I am a single parent by choice..kind of. I broke up with my child’s father when I was 8 weeks pregnant. The situation was …for lack of a better word, toxic. The pregnancy was planned but after realizing that he wasn’t the right person to raise a child with, I broke things off and decided to do this motherhood thing alone.
So I did. I spent the next 7 months of the pregnancy alone. I leaned on my Aunt (miss you!) to help me with planning and for emotional support. She is an absolute fabulous woman who basically gave me this advice: “You can either spend the next 20 years with a miserable man and pop out several more of his children, or you can leave and never look back.” I will always remember that and appreciate her advice.
Throughout the pregnancy I decided what I wanted to do, how I wanted to spend my time and what to do with the baby’s room (more like area, I was in a 1 bedroom apartment). Despite the loneliness, I enjoyed the pregnancy.
After having Penelope, I was the sole guardian. I got to immediately make the decisions about her life and our family.
Here are my top 3 “pros” to single parenthood:
- YOU get to make majority of the decisions.
Not saying I am a control freak but c’mon..this is my kid. I don’t need anyone else telling me how to raise her. I am pretty sure I know it all anyway.. JK. Because her father is not involved in her life, I get to decide what schools she attends, what she eats, what I named her, how we live, etc. It is very refreshing to be in charge.
- YOU get to spend the most time with your child and make the biggest impact.
Yes, it is sad that my child’s father isn’t around. However, I get to spend a lot of time with her and I may find it challenging to share her if I had to. I also think it is special that I get to talk to her about what single parenthood means. I get to shape that narrative.
“Mommy, I don’t have a daddy” – My daughter
Well, you do have a daddy. Everyone has a Daddy. You have a biological dad that lives in a different state. Unfortunately, he isn’t able to be apart of our lives. Let’s think of everything you do have. You have a mom, you have Kate, you have many grandparents and a lot of friends. You have a lot of things that other people might not have and that is okay too.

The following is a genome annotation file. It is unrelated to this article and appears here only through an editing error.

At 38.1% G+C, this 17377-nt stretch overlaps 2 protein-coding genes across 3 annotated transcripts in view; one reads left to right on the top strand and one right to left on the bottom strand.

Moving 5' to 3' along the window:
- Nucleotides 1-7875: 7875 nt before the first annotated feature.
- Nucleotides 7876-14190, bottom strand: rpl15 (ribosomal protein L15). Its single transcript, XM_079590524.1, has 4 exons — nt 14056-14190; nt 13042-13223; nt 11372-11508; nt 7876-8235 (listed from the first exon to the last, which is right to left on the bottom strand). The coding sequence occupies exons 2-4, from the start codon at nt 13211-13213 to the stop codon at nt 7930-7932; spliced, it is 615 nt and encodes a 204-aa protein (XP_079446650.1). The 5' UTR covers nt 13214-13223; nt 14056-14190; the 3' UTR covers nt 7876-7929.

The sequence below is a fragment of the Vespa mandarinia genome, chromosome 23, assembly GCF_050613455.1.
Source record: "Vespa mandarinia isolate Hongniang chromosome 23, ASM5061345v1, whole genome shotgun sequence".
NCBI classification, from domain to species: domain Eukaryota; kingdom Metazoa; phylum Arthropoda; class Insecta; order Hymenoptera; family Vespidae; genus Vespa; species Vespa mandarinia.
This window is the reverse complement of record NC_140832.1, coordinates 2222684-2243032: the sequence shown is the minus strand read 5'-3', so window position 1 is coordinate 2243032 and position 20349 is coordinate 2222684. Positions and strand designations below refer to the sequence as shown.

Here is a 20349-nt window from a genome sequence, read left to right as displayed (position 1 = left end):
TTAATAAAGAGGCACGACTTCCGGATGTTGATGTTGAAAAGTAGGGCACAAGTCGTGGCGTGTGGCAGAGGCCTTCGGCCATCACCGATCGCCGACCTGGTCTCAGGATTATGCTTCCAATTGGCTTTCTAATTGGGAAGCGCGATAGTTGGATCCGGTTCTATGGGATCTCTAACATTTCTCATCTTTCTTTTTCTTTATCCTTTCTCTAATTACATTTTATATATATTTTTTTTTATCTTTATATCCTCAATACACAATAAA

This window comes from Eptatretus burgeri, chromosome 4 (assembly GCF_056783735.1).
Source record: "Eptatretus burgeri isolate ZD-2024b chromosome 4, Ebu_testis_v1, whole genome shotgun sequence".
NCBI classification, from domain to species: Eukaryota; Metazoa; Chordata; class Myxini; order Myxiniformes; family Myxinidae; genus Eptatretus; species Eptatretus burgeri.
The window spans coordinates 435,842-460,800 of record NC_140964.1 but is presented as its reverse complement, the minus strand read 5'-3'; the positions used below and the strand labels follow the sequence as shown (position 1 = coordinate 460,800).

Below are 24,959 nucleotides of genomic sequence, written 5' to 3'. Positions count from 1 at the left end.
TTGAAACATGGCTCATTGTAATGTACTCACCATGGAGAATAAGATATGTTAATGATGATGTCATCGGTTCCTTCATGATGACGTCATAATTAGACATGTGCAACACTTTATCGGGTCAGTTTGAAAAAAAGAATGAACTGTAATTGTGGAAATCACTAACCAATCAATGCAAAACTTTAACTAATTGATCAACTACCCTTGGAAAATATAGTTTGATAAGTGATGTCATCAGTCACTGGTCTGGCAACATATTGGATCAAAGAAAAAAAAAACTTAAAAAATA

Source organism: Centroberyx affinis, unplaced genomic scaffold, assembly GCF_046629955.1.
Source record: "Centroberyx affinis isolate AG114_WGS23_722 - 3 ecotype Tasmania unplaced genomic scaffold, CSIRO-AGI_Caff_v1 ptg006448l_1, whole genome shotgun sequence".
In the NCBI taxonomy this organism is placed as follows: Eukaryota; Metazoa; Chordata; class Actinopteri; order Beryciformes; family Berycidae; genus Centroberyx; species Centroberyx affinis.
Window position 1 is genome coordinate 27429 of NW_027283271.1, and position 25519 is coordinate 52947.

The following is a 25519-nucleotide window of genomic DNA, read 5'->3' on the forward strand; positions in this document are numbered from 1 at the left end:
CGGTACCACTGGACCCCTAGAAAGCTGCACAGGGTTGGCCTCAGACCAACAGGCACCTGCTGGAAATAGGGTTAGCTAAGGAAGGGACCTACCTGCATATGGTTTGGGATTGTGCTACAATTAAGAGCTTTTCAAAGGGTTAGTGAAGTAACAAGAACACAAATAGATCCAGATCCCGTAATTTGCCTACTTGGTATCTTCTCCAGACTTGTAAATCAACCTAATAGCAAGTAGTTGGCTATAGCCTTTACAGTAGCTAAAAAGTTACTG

- YOU get to hustle.
This might seem like a con but it isn’t. It is privilege to have a natural instinct to provide and motivation to keep going (even on the days when you’re exhausted, broke and struggling with depression). You get to be resilient. You get to be everything for your child. Before having Penelope, I knew I would be a one parent income. After having Penelope, I realized what that really meant. If I didn’t work, we didn’t eat (and to be honest, I like eating well). When Penelope was 5 months old, I moved back in with my dad in Raleigh, NC. I took a job as Health Unit Clerk at a hospital. Over the next 3 1/2 years I was promoted 3 times. I hustled. I created solutions. I worked as hard as I could and as much as I could so that eventually I wouldn’t have to work so much. I want Penelope to see my work and be proud.
Most people only see the downsides of single parenthood like financial issues, fighting with their ex, not having emotional support through a significant other, exhaustion and having to watch Paw Patrol on repeat. I hope that single parents can unite in creating a conversation that is just a bit more positive.
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